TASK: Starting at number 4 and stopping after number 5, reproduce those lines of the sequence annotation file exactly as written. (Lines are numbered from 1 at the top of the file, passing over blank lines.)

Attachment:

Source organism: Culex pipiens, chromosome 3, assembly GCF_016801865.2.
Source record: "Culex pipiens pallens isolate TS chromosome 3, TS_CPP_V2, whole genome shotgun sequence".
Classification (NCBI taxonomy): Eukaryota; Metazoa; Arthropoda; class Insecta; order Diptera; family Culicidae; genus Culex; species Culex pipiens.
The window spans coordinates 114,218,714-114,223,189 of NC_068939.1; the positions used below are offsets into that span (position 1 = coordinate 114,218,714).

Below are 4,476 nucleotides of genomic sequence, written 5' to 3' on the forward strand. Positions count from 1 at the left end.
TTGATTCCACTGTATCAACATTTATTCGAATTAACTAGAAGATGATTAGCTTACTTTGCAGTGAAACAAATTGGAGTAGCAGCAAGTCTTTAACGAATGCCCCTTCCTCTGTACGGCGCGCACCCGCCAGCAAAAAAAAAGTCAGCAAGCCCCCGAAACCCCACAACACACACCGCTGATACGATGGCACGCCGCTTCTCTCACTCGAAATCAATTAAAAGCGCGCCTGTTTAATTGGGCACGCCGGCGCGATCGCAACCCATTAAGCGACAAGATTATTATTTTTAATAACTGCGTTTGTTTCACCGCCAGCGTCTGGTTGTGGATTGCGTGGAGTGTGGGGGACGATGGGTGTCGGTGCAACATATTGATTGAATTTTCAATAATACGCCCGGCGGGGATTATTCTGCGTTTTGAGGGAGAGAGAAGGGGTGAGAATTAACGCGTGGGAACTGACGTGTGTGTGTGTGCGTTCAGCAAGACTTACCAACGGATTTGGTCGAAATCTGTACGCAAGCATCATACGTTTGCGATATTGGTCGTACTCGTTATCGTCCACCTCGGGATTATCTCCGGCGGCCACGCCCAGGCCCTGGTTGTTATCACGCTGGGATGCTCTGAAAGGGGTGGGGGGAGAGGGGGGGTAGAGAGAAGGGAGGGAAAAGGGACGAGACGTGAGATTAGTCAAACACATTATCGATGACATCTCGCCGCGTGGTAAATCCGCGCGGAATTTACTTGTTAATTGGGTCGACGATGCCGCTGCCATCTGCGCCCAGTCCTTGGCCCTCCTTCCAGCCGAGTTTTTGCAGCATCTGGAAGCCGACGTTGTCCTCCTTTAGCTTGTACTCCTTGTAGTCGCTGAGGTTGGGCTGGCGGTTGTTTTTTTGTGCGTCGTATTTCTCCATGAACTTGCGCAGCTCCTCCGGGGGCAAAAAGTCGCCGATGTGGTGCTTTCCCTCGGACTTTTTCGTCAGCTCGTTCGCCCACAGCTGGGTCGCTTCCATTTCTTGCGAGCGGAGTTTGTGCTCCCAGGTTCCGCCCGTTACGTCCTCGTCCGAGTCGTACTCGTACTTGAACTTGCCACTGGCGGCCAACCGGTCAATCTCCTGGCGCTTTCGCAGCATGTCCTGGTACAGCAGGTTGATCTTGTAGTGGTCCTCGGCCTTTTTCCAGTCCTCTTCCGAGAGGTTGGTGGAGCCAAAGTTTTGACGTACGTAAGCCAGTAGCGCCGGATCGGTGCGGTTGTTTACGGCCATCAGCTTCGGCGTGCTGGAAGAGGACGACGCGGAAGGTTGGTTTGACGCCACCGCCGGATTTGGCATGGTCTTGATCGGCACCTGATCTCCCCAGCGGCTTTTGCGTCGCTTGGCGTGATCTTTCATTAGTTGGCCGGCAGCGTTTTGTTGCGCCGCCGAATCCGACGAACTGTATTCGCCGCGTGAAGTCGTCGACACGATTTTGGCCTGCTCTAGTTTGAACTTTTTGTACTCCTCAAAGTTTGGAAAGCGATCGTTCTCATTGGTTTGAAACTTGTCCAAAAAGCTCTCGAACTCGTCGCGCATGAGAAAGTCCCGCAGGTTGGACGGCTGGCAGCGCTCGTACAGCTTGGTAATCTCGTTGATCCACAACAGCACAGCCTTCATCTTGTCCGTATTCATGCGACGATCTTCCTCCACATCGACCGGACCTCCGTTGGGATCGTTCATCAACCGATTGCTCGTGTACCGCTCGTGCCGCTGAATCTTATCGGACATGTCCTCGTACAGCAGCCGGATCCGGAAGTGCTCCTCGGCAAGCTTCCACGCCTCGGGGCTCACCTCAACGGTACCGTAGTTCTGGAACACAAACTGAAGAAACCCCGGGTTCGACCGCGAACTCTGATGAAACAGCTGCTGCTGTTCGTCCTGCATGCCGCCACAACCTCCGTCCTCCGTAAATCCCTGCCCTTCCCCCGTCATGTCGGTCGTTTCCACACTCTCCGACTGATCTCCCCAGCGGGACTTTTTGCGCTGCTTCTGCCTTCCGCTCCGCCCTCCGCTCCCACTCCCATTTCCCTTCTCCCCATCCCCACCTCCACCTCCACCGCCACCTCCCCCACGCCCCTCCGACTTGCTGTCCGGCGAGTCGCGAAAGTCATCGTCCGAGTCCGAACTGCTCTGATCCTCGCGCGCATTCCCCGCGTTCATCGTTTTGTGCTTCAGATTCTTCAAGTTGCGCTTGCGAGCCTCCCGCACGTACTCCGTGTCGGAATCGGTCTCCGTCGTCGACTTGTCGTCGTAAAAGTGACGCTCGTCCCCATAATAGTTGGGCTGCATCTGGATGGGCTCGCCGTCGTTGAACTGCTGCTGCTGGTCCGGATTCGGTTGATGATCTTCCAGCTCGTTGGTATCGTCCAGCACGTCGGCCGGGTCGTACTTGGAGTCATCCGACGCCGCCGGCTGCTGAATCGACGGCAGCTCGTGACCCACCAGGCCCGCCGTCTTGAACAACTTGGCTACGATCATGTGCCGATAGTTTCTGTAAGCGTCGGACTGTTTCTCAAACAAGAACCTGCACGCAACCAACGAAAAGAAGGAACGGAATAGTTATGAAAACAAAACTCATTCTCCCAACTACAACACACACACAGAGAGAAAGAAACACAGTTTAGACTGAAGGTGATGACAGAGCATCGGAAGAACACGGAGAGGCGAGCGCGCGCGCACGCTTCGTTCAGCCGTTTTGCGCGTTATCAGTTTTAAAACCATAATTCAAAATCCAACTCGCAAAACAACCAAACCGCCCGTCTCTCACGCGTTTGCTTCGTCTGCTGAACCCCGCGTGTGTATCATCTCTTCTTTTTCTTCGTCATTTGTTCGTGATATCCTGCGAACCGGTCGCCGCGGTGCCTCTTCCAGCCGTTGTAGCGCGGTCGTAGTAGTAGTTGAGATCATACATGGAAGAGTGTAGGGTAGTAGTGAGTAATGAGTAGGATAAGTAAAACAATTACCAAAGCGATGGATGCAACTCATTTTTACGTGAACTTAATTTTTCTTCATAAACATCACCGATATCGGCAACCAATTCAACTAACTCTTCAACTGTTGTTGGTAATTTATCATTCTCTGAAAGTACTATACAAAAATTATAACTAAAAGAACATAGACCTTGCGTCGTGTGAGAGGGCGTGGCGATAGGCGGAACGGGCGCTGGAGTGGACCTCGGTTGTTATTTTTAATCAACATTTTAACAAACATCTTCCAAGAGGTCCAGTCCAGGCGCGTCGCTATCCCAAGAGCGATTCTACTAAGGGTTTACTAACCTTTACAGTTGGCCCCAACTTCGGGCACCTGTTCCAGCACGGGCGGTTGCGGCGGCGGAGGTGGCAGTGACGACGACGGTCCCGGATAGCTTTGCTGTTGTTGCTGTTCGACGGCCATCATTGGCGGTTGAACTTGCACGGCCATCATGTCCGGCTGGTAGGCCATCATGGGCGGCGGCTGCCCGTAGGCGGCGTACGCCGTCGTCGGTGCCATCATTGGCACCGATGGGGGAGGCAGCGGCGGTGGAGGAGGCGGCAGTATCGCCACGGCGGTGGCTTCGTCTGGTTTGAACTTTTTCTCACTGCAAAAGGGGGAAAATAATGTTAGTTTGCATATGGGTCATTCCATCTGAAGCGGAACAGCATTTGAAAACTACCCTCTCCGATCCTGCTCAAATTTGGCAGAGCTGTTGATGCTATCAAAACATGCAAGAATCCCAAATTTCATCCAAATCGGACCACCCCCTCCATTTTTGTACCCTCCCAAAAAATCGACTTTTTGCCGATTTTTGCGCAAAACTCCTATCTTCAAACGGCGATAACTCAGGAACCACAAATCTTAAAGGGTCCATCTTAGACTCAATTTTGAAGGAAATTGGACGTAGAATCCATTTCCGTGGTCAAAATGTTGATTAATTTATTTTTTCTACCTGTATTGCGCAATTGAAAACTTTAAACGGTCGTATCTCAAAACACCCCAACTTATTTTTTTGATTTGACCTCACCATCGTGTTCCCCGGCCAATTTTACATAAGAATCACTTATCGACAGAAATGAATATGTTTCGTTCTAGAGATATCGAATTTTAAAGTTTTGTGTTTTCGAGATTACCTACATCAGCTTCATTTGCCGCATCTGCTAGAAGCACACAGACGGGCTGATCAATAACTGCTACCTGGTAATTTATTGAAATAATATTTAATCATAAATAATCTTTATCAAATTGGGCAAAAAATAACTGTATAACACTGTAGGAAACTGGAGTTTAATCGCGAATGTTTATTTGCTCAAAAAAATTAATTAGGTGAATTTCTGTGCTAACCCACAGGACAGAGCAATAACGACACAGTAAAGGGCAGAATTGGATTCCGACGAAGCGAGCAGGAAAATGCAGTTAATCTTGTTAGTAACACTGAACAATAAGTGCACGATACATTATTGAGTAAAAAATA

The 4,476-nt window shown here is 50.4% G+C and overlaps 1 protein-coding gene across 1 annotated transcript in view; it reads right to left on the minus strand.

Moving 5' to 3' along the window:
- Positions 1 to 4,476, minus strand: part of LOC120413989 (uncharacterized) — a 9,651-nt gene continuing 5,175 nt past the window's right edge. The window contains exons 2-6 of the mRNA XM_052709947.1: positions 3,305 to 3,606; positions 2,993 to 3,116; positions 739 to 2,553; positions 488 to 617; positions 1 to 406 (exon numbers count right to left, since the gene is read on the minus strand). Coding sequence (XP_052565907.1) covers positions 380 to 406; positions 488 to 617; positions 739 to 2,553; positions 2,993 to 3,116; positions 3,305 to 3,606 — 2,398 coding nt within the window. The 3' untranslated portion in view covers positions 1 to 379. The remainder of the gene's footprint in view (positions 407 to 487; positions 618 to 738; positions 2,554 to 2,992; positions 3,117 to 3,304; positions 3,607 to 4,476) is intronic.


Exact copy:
The window spans coordinates 114,218,714-114,223,189 of NC_068939.1; the positions used below are offsets into that span (position 1 = coordinate 114,218,714).

Below are 4,476 nucleotides of genomic sequence, written 5' to 3' on the forward strand. Positions count from 1 at the left end.